Research Areas

Regulatory T (Treg) cells play an important role in suppressing unwanted immune responses, including preventing the development of autoimmune disease. However, recent studies also show an increased frequency of Treg cells in cancer patients, suggesting that cancer cells can escape from the immune responses by using the immunosuppressive activity of Treg cells. Development and function of Treg cells are regulated by a transcription factor, Foxp3. We are therefore studying regulation of Foxp3 gene expression to control Foxp3-mediated transcription. Interestingly, Ox40 signaling inhibits Treg development in periphery by blocking TGF-β/TCR signal-mediated induction of Foxp3, and Gitr signaling has been shown to inhibit the suppressive activity of Foxp3+ Treg cells. Gitr (Glucocorticoid-induced tumor necrosis factor receptor, TNFRSF18) and Ox40 (CD134, TNFRSF4) are members of TNF receptor superfamily, and are expressed on activated T cells. In particular, the expression of both receptors is kept at high levels on CD4+CD25+Foxp3+ Treg cells. To investigate Foxp3-mediated transcriptional upregulation, we are also studying Gitr and Ox40 gene expression. To understand regulation of protein expression on lymphoid cells, we are studying posttranscriptional regulation as well.

Regulation of Foxp3-mediated transcription

Foxp3 is a forkhead transcription factor, and in many cases, this transcription factor functions as a repressor by binding to other transcription factors such as NFAT, NF-κB p65 and Runx. However, some gene expression (e.g., CTLA4, IL-35, CD25, Ox40 and Gitr) is positively regulated by Foxp3. Importantly, these upregulated molecules play critical roles in regulating the Treg cell functions. To understand the Foxp3-mediated Treg cell development and transcriptional regulation, we are studying gene expression of Foxp3Ox40 and GitrFoxp3 gene expression is regulated by signaling through T cell receptor (TCR) and TGF-β receptor in periphery. We demonstrated that Foxp3 gene expression is regulated by a promoter and two enhancers, and the Enhancer 1 activity is regulated by transcription factors NFAT and Smad3, which are activated by TCR and TGF-β signaling, respectively.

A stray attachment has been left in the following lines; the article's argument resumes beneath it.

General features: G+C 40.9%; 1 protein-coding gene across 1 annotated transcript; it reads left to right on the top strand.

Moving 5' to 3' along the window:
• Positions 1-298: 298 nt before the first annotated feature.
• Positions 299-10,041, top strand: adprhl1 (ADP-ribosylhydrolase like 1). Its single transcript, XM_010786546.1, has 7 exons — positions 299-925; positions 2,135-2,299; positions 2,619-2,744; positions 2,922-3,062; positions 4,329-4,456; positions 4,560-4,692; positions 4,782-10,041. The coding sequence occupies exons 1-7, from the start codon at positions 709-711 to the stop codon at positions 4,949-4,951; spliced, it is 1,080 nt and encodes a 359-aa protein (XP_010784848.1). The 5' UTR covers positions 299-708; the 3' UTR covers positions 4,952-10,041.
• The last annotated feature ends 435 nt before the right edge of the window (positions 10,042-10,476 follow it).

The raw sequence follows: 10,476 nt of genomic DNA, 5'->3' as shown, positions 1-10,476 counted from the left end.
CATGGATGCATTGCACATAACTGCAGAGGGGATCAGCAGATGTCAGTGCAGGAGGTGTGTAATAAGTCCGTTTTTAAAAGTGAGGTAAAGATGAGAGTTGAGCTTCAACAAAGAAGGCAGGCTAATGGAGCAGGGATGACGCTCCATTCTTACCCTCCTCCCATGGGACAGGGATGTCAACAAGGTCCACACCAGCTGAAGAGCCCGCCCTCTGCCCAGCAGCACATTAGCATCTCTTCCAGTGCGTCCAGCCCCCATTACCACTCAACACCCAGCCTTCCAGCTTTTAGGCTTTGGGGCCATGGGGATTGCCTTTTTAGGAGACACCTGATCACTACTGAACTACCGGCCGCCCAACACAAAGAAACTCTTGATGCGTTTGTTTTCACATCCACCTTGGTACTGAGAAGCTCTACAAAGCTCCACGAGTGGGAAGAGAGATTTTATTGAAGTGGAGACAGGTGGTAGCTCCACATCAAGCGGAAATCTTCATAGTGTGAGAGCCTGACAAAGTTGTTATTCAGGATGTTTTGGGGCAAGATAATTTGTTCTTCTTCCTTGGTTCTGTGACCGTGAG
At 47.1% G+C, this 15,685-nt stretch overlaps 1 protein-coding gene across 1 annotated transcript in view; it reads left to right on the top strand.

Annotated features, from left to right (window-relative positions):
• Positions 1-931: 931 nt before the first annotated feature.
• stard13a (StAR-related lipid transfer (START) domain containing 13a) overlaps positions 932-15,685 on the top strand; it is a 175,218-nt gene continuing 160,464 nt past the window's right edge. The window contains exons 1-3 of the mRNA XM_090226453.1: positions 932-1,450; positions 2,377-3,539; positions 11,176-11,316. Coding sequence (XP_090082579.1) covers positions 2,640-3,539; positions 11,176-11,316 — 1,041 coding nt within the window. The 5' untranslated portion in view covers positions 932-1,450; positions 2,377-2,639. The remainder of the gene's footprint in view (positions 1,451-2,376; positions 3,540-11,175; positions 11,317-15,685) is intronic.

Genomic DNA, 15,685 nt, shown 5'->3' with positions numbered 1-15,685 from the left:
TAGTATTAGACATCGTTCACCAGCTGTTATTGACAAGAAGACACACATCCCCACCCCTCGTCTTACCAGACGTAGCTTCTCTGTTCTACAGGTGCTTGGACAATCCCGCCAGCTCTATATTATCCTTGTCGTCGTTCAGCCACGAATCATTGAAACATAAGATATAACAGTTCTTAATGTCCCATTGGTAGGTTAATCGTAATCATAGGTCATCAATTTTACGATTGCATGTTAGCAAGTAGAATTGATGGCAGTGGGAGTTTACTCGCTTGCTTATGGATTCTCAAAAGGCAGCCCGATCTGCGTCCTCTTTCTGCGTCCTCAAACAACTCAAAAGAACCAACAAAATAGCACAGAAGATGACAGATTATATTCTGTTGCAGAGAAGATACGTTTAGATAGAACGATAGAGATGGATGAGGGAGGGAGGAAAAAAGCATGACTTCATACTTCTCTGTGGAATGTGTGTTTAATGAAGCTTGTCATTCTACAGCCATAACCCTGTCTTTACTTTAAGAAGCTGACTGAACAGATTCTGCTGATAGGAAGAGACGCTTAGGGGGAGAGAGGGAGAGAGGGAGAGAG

Roles of Gitr and Ox40 in regulating Teff and Treg cell activities

Signalings through Gitr and Ox40 have been shown to inhibit the suppressive activity of Treg cells. However, these receptors are not only regulators on Treg cells, but are also known as co-stimulatory molecules on Teff cells. Previously, we cloned the mouse Gitr ligand, and subsequently discovered that this signaling can enhance the proliferation of antigen-stimulated T cells from monospecific TCR-transgenic mice. Ox40 signaling can promote survival signals in Teff cells. To understand regulation of T cell-mediated immune responses, we are studying Gitr and Ox40 gene expression in T cells and Gitr ligand expression in APCs.

Controlling alternative splicing for cancer therapy

Alternative splicing is a key molecular mechanism for increasing the function diversity of the eukaryotic proteomes. Interestingly, some alternative splicing events are differentially regulated. Previously, we have demonstrated that CD40 protein expression is differentially regulated by the alternative splicing mechanism. CD40 signaling seems to be upregulated in early-activated cells, but downmodulated in late-activated cells through alternative splicing. We are developing new cancer therapeutic strategies by controlling alternative splicing.   

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